Many rental firms are having to lengthen the time they run cars by more than a third in order to cover the shortage, which will mean increased servicing and administration costs. It is likely these extra charges will have to be passed on to customers.
Industry experts believe manufacturers have cut their supply to rental firms by up to 15%, as they react to slower retail sales. A weaker retail market has put pressure on carmakers to cut back on less profitable business such as daily rental, in a bid to improve their finances.
The longer cycles will cost many rental firms dear. At six months – the traditional length they run cars – companies can defleet the vehicles before their first major service, and before tyres need replacing.
At 10 months, and with high mileages, cars are going to need more service, maintenance and repair attention before they can be remarketed. Also, according to Martin Ward, national research manager at CAP, residuals could be hit as buyers are put off higher-mileage, older, ex-rental cars.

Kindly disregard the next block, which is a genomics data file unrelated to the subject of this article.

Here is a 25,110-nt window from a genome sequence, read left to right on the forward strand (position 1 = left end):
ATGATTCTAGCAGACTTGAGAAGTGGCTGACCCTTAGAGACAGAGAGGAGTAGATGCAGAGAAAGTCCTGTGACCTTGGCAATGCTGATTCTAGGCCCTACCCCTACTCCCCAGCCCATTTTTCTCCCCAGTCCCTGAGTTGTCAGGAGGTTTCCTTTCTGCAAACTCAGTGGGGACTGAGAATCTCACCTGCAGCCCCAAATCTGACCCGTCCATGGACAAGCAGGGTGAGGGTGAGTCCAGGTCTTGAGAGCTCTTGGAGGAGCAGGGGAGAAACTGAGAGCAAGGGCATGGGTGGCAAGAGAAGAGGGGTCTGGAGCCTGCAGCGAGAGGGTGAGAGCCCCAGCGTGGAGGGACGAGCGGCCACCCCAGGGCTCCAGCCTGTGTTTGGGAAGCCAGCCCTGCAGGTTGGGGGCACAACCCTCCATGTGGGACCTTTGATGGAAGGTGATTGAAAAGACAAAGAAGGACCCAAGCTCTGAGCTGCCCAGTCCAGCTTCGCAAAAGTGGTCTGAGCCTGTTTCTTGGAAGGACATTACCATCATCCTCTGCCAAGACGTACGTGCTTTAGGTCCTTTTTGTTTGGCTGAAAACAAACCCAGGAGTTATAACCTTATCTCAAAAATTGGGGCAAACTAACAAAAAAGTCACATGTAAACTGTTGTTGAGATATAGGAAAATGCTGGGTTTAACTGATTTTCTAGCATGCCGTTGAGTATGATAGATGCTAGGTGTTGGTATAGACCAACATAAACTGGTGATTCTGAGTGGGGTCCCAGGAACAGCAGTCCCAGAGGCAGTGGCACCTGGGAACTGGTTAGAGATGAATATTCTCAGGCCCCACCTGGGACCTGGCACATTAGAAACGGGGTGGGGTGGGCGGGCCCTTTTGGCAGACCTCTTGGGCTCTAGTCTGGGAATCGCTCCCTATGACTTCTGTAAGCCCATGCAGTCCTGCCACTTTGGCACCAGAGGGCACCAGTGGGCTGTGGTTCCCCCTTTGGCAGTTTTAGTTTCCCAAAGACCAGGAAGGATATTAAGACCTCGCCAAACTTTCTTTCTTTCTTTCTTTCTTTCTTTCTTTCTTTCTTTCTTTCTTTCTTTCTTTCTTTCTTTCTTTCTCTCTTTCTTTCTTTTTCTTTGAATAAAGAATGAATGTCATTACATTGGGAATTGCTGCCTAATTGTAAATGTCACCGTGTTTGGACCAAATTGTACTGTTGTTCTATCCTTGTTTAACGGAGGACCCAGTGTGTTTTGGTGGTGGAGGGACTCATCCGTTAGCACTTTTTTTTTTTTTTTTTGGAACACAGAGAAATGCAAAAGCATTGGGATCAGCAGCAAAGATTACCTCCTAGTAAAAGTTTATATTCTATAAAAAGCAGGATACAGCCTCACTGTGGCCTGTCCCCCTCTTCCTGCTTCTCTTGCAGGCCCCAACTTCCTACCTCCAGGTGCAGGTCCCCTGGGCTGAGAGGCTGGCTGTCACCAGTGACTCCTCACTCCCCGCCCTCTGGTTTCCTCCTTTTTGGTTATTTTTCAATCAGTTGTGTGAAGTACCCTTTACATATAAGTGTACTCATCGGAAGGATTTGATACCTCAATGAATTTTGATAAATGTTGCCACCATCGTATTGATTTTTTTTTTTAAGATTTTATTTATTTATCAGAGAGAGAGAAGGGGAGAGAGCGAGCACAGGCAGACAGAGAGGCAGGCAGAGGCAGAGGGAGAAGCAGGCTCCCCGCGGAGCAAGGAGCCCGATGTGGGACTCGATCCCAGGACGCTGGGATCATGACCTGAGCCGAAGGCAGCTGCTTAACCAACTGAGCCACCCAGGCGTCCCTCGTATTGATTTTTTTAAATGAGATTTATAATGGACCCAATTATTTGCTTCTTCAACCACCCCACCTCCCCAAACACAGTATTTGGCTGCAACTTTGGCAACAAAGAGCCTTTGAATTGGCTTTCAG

John Lewis, director general of the British Vehicle Rental and Leasing Association, believes manufacturers need to work with rental firms to manage the problem and that supplying cars to the lucrative corporate market while cutting down on marginal, broker-based business would help supply issues.
Lewis also claims that carmakers need to change their approach and accept that daily rental is not purely a channel for getting rid of unwanted cars in times of oversupply.
He said: ‘Manufacturers need to realise that daily rental is a good marketing showcase for their cars. There are some tough decisions to be made.’
Late last year, Neil McCrossan, National Car Rental’s vice-president of commercial development, warned that prices would have to rise. However, the shortage of cars is biting harder than many industry pundits though it would.
Speaking in November, McCrossan said: ‘Manufacturers generally do deals with the rental industry when it suits them.
‘They need to take a longer-term approach, appreciating what we have to do. Instead of suddenly changing their approach, they need to give us a longer view, to allow us to plan.’